Having a Taste of Hubbard Squash

Hubbard squash refers to a group of winter squashes, although the original “True Hubbard” is still available. Besides the squashes that have Hubbard in their actual names, Boston marrow, delicious, golden delicious, and redskin are also Hubbard squashes. The squashes in this group are very large and irregularly shaped, with hard, bumpy skin that ranges in color from from greyish-blue to grey to orange to green (dark or light.) The shape of squashes in this group may vary from tear-dropped to more flattened tear drop. Inside, they have sweet, orangish-yellow, somewhat grainy flesh that can be softer to cut than other squash such as acorn or butternut. The taste is also less sweet than acorn or butternut. They are often used as a replacement for pumpkins in cooking. Hubbard squashes are varieties of Cucurbita maxima, along with acorn, banana, buttercup, kabocha, and lakota squashes, as well as giant pumpkin varieties (those that weigh over 100 pounds). They all belong to the Cucurbita genus along with crookneck, straightneck, scallop, zucchini, cousa, cocozzelle, vegetable marrow (including spaghetti squash), pumpkin, acorn squash, butternut, winter crookneck, and cushaw. They are all members of the Cucurbitaceae family, along with watermelon, cucumber, horned melon, muskmelon, cantaloupe, Persian melon, Korean melon, canary melon, casaba, Hami melon, honeydew, kolkhoznitsa melon, Santa Claus melon, sugar melon, tiger melon, Japanese melons, galia, sharlyn melons, Crenshaws, and crane melons.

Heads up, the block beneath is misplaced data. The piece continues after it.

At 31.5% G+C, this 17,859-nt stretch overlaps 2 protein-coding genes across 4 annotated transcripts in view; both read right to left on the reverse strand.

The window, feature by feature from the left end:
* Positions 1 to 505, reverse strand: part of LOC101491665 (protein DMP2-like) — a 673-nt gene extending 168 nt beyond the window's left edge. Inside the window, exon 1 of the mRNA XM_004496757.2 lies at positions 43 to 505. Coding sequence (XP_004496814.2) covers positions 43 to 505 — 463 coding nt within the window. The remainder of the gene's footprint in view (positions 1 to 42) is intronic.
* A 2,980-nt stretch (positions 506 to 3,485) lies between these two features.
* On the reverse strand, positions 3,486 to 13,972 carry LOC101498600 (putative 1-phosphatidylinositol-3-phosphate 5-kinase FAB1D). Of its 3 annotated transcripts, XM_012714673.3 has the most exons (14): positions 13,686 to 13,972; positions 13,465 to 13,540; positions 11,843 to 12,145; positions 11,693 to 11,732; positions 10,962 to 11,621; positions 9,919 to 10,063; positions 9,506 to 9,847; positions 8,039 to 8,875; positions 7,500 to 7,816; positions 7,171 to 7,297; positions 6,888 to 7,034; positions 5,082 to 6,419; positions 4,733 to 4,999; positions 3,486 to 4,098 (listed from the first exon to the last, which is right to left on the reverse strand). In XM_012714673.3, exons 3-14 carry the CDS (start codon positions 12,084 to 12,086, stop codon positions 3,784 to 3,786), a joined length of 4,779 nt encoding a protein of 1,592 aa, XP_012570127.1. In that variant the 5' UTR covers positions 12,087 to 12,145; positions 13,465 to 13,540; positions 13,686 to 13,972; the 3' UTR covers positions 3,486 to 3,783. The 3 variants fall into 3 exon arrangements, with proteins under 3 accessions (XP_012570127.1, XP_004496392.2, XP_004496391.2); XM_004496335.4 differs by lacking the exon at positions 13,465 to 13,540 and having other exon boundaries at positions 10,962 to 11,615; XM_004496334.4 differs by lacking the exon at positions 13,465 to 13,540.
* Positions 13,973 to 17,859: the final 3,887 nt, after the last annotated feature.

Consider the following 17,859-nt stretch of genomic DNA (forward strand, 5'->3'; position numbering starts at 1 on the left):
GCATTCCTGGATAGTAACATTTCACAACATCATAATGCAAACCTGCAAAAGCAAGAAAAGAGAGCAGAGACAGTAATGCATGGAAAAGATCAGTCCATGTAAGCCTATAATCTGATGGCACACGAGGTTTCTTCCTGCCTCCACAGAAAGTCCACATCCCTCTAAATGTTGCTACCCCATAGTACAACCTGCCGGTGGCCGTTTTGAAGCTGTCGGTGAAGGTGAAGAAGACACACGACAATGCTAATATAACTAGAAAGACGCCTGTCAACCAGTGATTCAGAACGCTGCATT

A then-nameless squash was first recorded in Marblehead, Massachusetts as arriving there in 1798, either from the West Indies or South America through Captain Knott Martin. A woman named Elizabeth Hubbard brought the fruit to the attention of her neighbor in Marblehead, a man named James John Howard Gregory (1827-1910). James J. H. Gregory subsequently introduced it to the market as the “Hubbard” squash. Gregory later bred and released the blue hubbard, which has a bluish-gray skin. The other major variety, the golden hubbard squash, has a bright orange skin. Gregory advertisements for the squash date from at least 1859. Gregory received an award in 1860 for the squash from the Massachusetts Horticultural Society. It was the Hubbard Squash that launched his career as a seed trader and nurseryman.

Apparently, the Hubbard squash was difficult to grow, at least in Vermont, according to a popular rhyme, “Raising Hubbard Squash in Vermont”:

If we could only spin a top
And make a wish and get a crop,
The things that I m about to say
Would then be told another way; 

For crops there be so hard to cinch
You couldn’t raise ’em with a winch
It s all I want to do, By Gosh!
To raise a head of Hubbard squash…

From that sad day you plant the seed
To Mr. Cutworm’s earliest feed;
From Mr. Cutworm’s latest eat
To Mr. Bug’s first family treat;
From Mr. Bug’s last meal to frost,
It s labor, love and phosphate lost
There seems to be no wipe or wash